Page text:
It didn’t stop her from stalking birds though, and once the episode had faded from her mind, she rejoined Katy in keeping the turtledove population under control.
Now fast forward about two decades...
We were living in Iswepe, also on the Great Escarpment but much further south, so there was no proximity to the Lowveld. But our house was situated on a dam in a very rural area, and the birdlife was prolific.
In the nine years of our stay in Iswepe, I identified seventy-four species. (I am not a serious bird watcher, though. My interest, while keen, is opportunistic. I might walk through my garden with binoculars, but I do not go in search of the elusive bird to tick it off on my life list.) On the dam itself, the most exciting sighting I had was of a purple heron. I have never seen one anywhere else. In my garden I also had my first and only sightings of a Karroo prinia and a golden-breasted bunting.
My favourite bird was definitely the paradise flycatcher. It did not nest in our garden – not that I know of – but it came to feed off the insects to be found during the flowering season of a kind of privet (I think) which grew against the back of the house. One of the kitchen windows gave me an unimpeded view. This exquisite, tiny bird, with a dark blue crested head and breast, and with a chestnut back and very long chestnut tail feathers, flew tirelessly from the tree to the trailer parked below the window, where it rested for a few seconds to swallow its catch before returning to the tree. I am sure it consumed its own weight in flies every day!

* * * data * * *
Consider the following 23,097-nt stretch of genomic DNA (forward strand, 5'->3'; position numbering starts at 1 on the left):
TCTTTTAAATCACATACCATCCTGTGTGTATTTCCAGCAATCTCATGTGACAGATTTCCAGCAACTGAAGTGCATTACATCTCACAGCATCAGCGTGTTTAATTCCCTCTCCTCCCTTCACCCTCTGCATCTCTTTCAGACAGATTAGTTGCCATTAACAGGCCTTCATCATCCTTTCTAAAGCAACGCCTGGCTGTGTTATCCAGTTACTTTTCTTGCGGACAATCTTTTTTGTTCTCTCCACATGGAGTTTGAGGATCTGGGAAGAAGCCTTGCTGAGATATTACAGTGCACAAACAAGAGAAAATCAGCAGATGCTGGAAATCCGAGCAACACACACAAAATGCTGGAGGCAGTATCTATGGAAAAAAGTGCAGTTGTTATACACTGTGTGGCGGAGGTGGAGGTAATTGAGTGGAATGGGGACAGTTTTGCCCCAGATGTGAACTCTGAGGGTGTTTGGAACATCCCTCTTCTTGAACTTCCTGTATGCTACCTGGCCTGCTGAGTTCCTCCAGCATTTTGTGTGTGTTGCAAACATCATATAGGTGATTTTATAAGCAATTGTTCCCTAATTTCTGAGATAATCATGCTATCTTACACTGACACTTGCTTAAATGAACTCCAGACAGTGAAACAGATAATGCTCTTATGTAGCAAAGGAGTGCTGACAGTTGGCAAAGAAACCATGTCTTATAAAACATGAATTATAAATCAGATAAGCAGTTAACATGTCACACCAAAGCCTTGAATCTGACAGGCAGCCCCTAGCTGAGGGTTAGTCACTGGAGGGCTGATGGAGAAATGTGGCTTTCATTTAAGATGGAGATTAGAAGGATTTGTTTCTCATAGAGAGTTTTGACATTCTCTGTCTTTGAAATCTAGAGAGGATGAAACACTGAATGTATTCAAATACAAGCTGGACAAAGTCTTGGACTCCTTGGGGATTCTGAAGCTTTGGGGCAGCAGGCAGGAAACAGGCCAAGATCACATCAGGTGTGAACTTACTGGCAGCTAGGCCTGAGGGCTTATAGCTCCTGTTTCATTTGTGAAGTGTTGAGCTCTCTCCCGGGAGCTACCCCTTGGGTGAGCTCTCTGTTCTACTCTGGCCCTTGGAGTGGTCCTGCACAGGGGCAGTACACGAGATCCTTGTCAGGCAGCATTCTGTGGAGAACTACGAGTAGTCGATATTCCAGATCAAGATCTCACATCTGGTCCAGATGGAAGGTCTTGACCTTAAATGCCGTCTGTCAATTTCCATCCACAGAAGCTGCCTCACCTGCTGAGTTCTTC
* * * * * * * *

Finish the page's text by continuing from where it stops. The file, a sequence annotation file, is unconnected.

And, of course, there were plenty of turtledoves.